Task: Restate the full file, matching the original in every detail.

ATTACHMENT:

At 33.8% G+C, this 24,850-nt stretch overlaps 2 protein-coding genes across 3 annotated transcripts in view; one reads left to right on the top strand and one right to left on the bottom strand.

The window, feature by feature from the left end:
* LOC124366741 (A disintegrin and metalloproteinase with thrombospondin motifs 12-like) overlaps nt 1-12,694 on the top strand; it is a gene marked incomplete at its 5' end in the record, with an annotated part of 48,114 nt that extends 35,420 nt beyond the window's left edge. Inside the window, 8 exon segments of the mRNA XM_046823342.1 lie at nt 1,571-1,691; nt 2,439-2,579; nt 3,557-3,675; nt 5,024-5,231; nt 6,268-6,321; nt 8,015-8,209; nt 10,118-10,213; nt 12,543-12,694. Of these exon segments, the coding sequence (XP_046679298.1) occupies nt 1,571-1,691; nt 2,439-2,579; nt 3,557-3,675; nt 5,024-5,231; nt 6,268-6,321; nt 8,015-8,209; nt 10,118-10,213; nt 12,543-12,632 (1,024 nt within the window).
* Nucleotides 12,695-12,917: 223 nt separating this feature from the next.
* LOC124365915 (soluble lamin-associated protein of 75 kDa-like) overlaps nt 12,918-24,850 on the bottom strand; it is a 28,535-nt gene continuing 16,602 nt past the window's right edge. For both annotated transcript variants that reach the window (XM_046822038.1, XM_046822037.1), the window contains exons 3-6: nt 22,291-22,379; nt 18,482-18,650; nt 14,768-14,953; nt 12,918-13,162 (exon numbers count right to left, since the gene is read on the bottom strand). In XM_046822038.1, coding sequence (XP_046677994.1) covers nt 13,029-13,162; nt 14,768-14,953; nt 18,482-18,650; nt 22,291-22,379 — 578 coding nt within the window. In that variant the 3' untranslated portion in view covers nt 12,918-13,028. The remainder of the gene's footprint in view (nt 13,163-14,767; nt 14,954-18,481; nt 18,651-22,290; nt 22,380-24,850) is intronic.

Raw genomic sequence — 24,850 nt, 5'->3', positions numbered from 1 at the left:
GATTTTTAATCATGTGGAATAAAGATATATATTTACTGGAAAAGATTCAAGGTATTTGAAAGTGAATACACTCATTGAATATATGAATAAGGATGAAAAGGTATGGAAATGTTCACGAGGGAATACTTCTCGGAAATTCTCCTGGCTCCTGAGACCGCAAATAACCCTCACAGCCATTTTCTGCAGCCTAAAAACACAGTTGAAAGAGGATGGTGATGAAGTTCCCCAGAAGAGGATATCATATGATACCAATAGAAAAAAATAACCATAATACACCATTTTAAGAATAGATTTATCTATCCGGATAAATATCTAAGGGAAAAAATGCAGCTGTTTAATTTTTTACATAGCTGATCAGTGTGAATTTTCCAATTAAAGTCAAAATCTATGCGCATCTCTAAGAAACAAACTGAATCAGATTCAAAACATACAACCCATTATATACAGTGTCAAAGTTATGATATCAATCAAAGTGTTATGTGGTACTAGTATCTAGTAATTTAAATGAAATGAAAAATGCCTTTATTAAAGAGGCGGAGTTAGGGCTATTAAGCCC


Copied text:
At 33.8% G+C, this 24,850-nt stretch overlaps 2 protein-coding genes across 3 annotated transcripts in view; one reads left to right on the top strand and one right to left on the bottom strand.

The window, feature by feature from the left end:
* LOC124366741 (A disintegrin and metalloproteinase with thrombospondin motifs 12-like) overlaps nt 1-12,694 on the top strand; it is a gene marked incomplete at its 5' end in the record, with an annotated part of 48,114 nt that extends 35,420 nt beyond the window's left edge. Inside the window, 8 exon segments of the mRNA XM_046823342.1 lie at nt 1,571-1,691; nt 2,439-2,579; nt 3,557-3,675; nt 5,024-5,231; nt 6,268-6,321; nt 8,015-8,209; nt 10,118-10,213; nt 12,543-12,694. Of these exon segments, the coding sequence (XP_046679298.1) occupies nt 1,571-1,691; nt 2,439-2,579; nt 3,557-3,675; nt 5,024-5,231; nt 6,268-6,321; nt 8,015-8,209; nt 10,118-10,213; nt 12,543-12,632 (1,024 nt within the window).
* Nucleotides 12,695-12,917: 223 nt separating this feature from the next.
* LOC124365915 (soluble lamin-associated protein of 75 kDa-like) overlaps nt 12,918-24,850 on the bottom strand; it is a 28,535-nt gene continuing 16,602 nt past the window's right edge. For both annotated transcript variants that reach the window (XM_046822038.1, XM_046822037.1), the window contains exons 3-6: nt 22,291-22,379; nt 18,482-18,650; nt 14,768-14,953; nt 12,918-13,162 (exon numbers count right to left, since the gene is read on the bottom strand). In XM_046822038.1, coding sequence (XP_046677994.1) covers nt 13,029-13,162; nt 14,768-14,953; nt 18,482-18,650; nt 22,291-22,379 — 578 coding nt within the window. In that variant the 3' untranslated portion in view covers nt 12,918-13,028. The remainder of the gene's footprint in view (nt 13,163-14,767; nt 14,954-18,481; nt 18,651-22,290; nt 22,380-24,850) is intronic.

Raw genomic sequence — 24,850 nt, 5'->3', positions numbered from 1 at the left:
GATTTTTAATCATGTGGAATAAAGATATATATTTACTGGAAAAGATTCAAGGTATTTGAAAGTGAATACACTCATTGAATATATGAATAAGGATGAAAAGGTATGGAAATGTTCACGAGGGAATACTTCTCGGAAATTCTCCTGGCTCCTGAGACCGCAAATAACCCTCACAGCCATTTTCTGCAGCCTAAAAACACAGTTGAAAGAGGATGGTGATGAAGTTCCCCAGAAGAGGATATCATATGATACCAATAGAAAAAAATAACCATAATACACCATTTTAAGAATAGATTTATCTATCCGGATAAATATCTAAGGGAAAAAATGCAGCTGTTTAATTTTTTACATAGCTGATCAGTGTGAATTTTCCAATTAAAGTCAAAATCTATGCGCATCTCTAAGAAACAAACTGAATCAGATTCAAAACATACAACCCATTATATACAGTGTCAAAGTTATGATATCAATCAAAGTGTTATGTGGTACTAGTATCTAGTAATTTAAATGAAATGAAAAATGCCTTTATTAAAGAGGCGGAGTTAGGGCTATTAAGCCC